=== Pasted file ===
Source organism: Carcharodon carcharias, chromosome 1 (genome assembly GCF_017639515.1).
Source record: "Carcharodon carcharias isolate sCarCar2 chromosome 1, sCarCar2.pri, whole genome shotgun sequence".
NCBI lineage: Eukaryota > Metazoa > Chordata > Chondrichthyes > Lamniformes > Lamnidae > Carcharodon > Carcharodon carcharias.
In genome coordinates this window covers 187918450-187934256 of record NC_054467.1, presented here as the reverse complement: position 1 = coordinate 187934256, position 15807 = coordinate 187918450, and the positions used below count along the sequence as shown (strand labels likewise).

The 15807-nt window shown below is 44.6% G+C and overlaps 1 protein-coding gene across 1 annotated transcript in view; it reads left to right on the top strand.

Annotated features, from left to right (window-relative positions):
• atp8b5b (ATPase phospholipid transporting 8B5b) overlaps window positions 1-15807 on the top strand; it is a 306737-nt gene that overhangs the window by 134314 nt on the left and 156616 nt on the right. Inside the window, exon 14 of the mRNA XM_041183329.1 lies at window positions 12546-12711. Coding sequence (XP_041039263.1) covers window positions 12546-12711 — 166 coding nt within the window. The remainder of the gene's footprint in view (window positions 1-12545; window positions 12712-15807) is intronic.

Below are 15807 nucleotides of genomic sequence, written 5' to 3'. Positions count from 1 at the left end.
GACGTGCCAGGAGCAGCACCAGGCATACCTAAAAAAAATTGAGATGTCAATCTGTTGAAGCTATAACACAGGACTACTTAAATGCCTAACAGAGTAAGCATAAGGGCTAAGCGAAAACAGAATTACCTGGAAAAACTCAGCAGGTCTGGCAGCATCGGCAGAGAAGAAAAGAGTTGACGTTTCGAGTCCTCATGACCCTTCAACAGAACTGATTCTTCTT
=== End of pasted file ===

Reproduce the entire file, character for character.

Source organism: Carcharodon carcharias, chromosome 1 (genome assembly GCF_017639515.1).
Source record: "Carcharodon carcharias isolate sCarCar2 chromosome 1, sCarCar2.pri, whole genome shotgun sequence".
NCBI lineage: Eukaryota > Metazoa > Chordata > Chondrichthyes > Lamniformes > Lamnidae > Carcharodon > Carcharodon carcharias.
In genome coordinates this window covers 187918450-187934256 of record NC_054467.1, presented here as the reverse complement: position 1 = coordinate 187934256, position 15807 = coordinate 187918450, and the positions used below count along the sequence as shown (strand labels likewise).

The 15807-nt window shown below is 44.6% G+C and overlaps 1 protein-coding gene across 1 annotated transcript in view; it reads left to right on the top strand.

Annotated features, from left to right (window-relative positions):
• atp8b5b (ATPase phospholipid transporting 8B5b) overlaps window positions 1-15807 on the top strand; it is a 306737-nt gene that overhangs the window by 134314 nt on the left and 156616 nt on the right. Inside the window, exon 14 of the mRNA XM_041183329.1 lies at window positions 12546-12711. Coding sequence (XP_041039263.1) covers window positions 12546-12711 — 166 coding nt within the window. The remainder of the gene's footprint in view (window positions 1-12545; window positions 12712-15807) is intronic.

Below are 15807 nucleotides of genomic sequence, written 5' to 3'. Positions count from 1 at the left end.
GACGTGCCAGGAGCAGCACCAGGCATACCTAAAAAAAATTGAGATGTCAATCTGTTGAAGCTATAACACAGGACTACTTAAATGCCTAACAGAGTAAGCATAAGGGCTAAGCGAAAACAGAATTACCTGGAAAAACTCAGCAGGTCTGGCAGCATCGGCAGAGAAGAAAAGAGTTGACGTTTCGAGTCCTCATGACCCTTCAACAGAACTGATTCTTCTT